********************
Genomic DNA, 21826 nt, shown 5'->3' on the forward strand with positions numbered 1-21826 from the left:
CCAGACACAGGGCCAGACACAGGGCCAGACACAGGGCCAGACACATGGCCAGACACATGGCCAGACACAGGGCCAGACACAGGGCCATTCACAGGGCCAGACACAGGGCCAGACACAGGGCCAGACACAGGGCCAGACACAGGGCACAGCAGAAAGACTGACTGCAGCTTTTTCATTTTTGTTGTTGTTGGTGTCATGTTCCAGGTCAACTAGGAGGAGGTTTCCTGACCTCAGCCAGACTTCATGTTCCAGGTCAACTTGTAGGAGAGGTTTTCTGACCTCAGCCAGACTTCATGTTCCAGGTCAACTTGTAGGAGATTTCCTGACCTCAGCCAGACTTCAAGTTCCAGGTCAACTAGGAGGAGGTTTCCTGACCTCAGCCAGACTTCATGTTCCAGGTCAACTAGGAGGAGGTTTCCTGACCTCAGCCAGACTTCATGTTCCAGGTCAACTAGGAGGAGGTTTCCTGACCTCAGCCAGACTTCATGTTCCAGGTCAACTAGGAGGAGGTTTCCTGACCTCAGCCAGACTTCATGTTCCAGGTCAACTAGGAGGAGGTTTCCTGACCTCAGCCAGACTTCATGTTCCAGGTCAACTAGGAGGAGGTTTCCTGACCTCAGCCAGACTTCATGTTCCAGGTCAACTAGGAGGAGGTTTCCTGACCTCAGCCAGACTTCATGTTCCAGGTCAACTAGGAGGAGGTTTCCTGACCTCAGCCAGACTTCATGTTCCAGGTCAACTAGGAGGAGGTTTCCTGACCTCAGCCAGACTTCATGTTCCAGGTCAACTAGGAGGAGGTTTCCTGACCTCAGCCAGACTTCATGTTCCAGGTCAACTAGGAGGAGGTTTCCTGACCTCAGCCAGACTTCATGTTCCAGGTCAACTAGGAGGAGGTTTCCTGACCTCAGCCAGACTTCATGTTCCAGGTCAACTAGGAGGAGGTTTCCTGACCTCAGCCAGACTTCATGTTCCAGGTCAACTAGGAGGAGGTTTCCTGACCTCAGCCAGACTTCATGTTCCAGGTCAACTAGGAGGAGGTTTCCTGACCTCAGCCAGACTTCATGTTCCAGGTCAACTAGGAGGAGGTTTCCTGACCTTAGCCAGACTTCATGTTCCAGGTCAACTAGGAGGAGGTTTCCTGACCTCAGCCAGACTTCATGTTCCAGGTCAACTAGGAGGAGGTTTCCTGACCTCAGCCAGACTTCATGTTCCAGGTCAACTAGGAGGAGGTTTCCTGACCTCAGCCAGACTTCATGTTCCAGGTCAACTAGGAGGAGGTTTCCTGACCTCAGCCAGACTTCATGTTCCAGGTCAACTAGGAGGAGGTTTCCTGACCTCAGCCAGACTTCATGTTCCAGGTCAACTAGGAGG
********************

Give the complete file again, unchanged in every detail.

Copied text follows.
Genomic DNA, 21826 nt, shown 5'->3' on the forward strand with positions numbered 1-21826 from the left:
CCAGACACAGGGCCAGACACAGGGCCAGACACAGGGCCAGACACATGGCCAGACACATGGCCAGACACAGGGCCAGACACAGGGCCATTCACAGGGCCAGACACAGGGCCAGACACAGGGCCAGACACAGGGCCAGACACAGGGCACAGCAGAAAGACTGACTGCAGCTTTTTCATTTTTGTTGTTGTTGGTGTCATGTTCCAGGTCAACTAGGAGGAGGTTTCCTGACCTCAGCCAGACTTCATGTTCCAGGTCAACTTGTAGGAGAGGTTTTCTGACCTCAGCCAGACTTCATGTTCCAGGTCAACTTGTAGGAGATTTCCTGACCTCAGCCAGACTTCAAGTTCCAGGTCAACTAGGAGGAGGTTTCCTGACCTCAGCCAGACTTCATGTTCCAGGTCAACTAGGAGGAGGTTTCCTGACCTCAGCCAGACTTCATGTTCCAGGTCAACTAGGAGGAGGTTTCCTGACCTCAGCCAGACTTCATGTTCCAGGTCAACTAGGAGGAGGTTTCCTGACCTCAGCCAGACTTCATGTTCCAGGTCAACTAGGAGGAGGTTTCCTGACCTCAGCCAGACTTCATGTTCCAGGTCAACTAGGAGGAGGTTTCCTGACCTCAGCCAGACTTCATGTTCCAGGTCAACTAGGAGGAGGTTTCCTGACCTCAGCCAGACTTCATGTTCCAGGTCAACTAGGAGGAGGTTTCCTGACCTCAGCCAGACTTCATGTTCCAGGTCAACTAGGAGGAGGTTTCCTGACCTCAGCCAGACTTCATGTTCCAGGTCAACTAGGAGGAGGTTTCCTGACCTCAGCCAGACTTCATGTTCCAGGTCAACTAGGAGGAGGTTTCCTGACCTCAGCCAGACTTCATGTTCCAGGTCAACTAGGAGGAGGTTTCCTGACCTCAGCCAGACTTCATGTTCCAGGTCAACTAGGAGGAGGTTTCCTGACCTCAGCCAGACTTCATGTTCCAGGTCAACTAGGAGGAGGTTTCCTGACCTCAGCCAGACTTCATGTTCCAGGTCAACTAGGAGGAGGTTTCCTGACCTCAGCCAGACTTCATGTTCCAGGTCAACTAGGAGGAGGTTTCCTGACCTTAGCCAGACTTCATGTTCCAGGTCAACTAGGAGGAGGTTTCCTGACCTCAGCCAGACTTCATGTTCCAGGTCAACTAGGAGGAGGTTTCCTGACCTCAGCCAGACTTCATGTTCCAGGTCAACTAGGAGGAGGTTTCCTGACCTCAGCCAGACTTCATGTTCCAGGTCAACTAGGAGGAGGTTTCCTGACCTCAGCCAGACTTCATGTTCCAGGTCAACTAGGAGGAGGTTTCCTGACCTCAGCCAGACTTCATGTTCCAGGTCAACTAGGAGG